Is it true that variegated plants grow at a slower rate than plants that are all green? What about plants with yellow or red leaves?
Elijah Pickett, Fayetteville, AR
Photo/Illustration: Allison Starcher
Mark C. Starrett, associate professor of horticulture at the University of Vermont, responds: Yes, it is true that variegated plants grow at a slower rate. Because variegated plants do not have as much chlorophyll as plants with solid green leaves, they do not produce as much energy for plant growth.
The variegated part of a plant is typically the result of a genetic mutation that prevents cells in the white or yellow section of the leaf from producing chlorophyll. Without chlorophyll, the cells cannot convert sunlight energy into sugars (by the process of photosynthesis), which the plant uses to produce new growth. Thus, the plant grows more slowly than a plant that has solid green leaves and more chlorophyll. Similarly, a plant with all-yellow foliage has significantly less chlorophyll than a plant of the same species with solid green foliage. Therefore, yellow-foliaged plants often grow more slowly as well.
You don’t want to overfertilize variegated or yellow-foliaged plants. They do not need extra nitrogen as they cannot use it. The fertilizer will be wasted and may actually accumulate around the roots of the plant, depending on soil type. When this occurs, the fertilizer (which is a salt) prevents water uptake by the roots, causing the foliage to desiccate, which will appear as browning.
In addition to providing energy, chlorophyll protects plants from sunlight. In a variegated or yellow-foliaged plant, if there isn’t enough chlorophyll in the leaves to absorb all of the sunlight energy, then the foliage can “burn.” This creates a tricky situation. Often variegated plants do well in an area where they get some sunlight because it provides the plant with enough energy to survive and grow. However, if they are given too much sunlight (especially in warmer parts of the country), variegated leaves or yellow foliage can be damaged by the excess energy that cannot be absorbed. If your variegated or yellow-foliaged plant develops brown patches, help shade it from the warm and intense afternoon sunlight by either moving the plant to a new location or growing another plant nearby.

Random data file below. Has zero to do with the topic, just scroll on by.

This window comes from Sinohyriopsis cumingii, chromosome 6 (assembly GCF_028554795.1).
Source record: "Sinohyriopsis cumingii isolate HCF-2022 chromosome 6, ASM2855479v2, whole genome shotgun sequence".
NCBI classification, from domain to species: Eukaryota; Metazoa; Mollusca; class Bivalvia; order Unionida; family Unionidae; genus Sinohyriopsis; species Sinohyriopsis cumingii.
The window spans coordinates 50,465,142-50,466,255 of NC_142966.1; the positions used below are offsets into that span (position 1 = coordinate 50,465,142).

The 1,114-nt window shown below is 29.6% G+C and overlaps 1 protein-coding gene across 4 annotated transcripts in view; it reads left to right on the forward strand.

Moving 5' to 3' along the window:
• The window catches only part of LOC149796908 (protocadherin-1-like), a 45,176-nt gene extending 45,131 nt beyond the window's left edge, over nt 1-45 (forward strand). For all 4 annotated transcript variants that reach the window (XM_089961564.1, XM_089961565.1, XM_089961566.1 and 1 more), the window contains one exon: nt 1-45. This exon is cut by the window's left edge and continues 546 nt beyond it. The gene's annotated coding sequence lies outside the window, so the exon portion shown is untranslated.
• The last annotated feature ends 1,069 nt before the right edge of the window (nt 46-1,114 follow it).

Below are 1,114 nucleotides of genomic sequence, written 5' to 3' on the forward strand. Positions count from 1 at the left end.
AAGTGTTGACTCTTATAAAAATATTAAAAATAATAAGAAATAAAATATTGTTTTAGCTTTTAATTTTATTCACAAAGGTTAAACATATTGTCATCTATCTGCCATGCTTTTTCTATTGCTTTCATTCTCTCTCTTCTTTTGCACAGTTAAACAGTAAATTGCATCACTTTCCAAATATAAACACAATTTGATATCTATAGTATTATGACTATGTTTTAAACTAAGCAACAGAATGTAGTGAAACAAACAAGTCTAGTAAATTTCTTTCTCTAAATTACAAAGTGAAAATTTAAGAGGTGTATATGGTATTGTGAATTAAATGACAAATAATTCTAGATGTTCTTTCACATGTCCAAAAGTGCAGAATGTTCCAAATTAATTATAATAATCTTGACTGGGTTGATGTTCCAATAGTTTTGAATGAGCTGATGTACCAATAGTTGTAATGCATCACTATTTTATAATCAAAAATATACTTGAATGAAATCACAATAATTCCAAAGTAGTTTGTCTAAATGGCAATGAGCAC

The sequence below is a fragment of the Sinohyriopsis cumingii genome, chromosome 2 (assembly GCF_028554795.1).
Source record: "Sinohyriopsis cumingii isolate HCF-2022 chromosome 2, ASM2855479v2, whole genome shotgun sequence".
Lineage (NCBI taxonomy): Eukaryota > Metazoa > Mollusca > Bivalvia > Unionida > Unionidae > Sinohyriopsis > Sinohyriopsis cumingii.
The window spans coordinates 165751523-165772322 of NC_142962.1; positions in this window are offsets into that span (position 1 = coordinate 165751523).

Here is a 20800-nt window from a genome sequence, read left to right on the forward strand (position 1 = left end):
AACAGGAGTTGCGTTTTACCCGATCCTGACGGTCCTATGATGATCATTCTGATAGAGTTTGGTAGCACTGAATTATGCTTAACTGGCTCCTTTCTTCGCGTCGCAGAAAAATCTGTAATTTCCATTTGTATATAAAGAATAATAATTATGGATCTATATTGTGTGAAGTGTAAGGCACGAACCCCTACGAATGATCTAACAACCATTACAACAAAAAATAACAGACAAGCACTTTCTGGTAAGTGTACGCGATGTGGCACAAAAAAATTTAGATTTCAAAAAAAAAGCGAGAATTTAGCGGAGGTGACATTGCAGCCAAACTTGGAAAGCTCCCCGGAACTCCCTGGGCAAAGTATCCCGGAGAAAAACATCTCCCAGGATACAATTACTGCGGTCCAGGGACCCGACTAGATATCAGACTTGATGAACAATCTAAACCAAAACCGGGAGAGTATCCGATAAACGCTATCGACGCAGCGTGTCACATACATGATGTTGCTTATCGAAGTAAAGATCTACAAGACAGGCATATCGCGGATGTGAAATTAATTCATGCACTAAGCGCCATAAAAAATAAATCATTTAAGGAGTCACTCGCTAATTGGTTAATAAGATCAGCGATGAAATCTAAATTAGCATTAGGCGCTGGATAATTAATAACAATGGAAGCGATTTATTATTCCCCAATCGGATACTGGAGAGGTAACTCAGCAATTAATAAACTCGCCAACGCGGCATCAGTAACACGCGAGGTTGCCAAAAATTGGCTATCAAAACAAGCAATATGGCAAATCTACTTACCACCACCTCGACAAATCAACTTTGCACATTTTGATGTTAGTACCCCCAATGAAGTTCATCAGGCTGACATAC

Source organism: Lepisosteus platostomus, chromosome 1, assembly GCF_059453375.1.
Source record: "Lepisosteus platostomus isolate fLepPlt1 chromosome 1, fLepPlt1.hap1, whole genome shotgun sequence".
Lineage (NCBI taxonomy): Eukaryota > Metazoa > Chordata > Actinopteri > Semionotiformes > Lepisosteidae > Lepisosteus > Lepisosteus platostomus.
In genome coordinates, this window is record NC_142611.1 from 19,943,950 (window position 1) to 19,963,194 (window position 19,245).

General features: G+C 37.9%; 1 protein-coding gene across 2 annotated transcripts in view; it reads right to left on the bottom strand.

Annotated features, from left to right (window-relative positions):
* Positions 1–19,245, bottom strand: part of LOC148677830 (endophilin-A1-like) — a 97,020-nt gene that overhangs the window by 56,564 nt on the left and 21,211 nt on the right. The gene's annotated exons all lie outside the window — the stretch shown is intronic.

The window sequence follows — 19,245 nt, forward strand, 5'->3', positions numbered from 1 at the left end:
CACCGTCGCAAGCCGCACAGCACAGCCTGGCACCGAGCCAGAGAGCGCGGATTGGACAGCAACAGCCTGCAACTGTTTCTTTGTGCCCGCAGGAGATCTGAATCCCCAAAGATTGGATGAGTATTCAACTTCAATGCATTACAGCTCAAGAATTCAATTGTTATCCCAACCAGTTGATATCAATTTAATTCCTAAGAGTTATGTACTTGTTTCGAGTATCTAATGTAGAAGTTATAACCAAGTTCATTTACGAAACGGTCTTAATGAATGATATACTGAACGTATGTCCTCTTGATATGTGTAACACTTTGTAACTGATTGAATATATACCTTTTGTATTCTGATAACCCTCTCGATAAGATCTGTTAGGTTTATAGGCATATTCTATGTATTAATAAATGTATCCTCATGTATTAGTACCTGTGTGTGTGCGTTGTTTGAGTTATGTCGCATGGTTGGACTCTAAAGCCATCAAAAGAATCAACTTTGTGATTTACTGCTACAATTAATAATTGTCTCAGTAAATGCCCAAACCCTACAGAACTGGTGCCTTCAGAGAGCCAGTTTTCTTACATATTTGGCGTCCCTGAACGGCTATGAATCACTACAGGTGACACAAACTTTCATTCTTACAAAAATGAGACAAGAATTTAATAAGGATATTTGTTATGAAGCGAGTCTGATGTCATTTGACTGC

Red- or purple-foliaged plants are rarer. Red pigments are typically the by-product of excess sugars from photosynthesis building up in the foliage due to ample sun and active chlorophyll. The sugars made by the chlorophyll during the day provide the plant with energy at night when it is not making sugars (no sunlight, no sugars). However, if the plant makes more sugars during the day than it can use even at night, it has to put them somewhere. So some plants convert the excess sugars into pigments that turn the foliage red. You may wonder why this active chlorophyll does not make these plants grow faster. The answer to that mystery comes down to plant genetics. Certain plants can process sugars faster than others and thus grow faster, while others cannot.